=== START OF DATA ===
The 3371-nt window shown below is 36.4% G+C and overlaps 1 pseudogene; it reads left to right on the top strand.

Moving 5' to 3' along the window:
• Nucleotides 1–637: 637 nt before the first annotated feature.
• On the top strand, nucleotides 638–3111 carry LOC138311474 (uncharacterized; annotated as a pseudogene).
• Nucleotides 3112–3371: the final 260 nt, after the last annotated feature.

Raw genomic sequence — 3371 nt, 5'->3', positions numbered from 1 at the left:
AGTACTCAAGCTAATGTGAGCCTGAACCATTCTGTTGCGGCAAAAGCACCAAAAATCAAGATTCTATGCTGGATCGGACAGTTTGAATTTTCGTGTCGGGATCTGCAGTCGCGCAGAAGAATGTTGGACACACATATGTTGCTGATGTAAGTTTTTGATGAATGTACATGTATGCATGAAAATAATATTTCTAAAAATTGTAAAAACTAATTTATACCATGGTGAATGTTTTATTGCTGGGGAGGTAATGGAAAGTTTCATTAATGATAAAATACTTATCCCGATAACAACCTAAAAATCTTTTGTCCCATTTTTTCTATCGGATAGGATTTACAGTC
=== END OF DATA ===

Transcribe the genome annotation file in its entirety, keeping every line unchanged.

The 3371-nt window shown below is 36.4% G+C and overlaps 1 pseudogene; it reads left to right on the top strand.

Moving 5' to 3' along the window:
• Nucleotides 1–637: 637 nt before the first annotated feature.
• On the top strand, nucleotides 638–3111 carry LOC138311474 (uncharacterized; annotated as a pseudogene).
• Nucleotides 3112–3371: the final 260 nt, after the last annotated feature.

Raw genomic sequence — 3371 nt, 5'->3', positions numbered from 1 at the left:
AGTACTCAAGCTAATGTGAGCCTGAACCATTCTGTTGCGGCAAAAGCACCAAAAATCAAGATTCTATGCTGGATCGGACAGTTTGAATTTTCGTGTCGGGATCTGCAGTCGCGCAGAAGAATGTTGGACACACATATGTTGCTGATGTAAGTTTTTGATGAATGTACATGTATGCATGAAAATAATATTTCTAAAAATTGTAAAAACTAATTTATACCATGGTGAATGTTTTATTGCTGGGGAGGTAATGGAAAGTTTCATTAATGATAAAATACTTATCCCGATAACAACCTAAAAATCTTTTGTCCCATTTTTTCTATCGGATAGGATTTACAGTC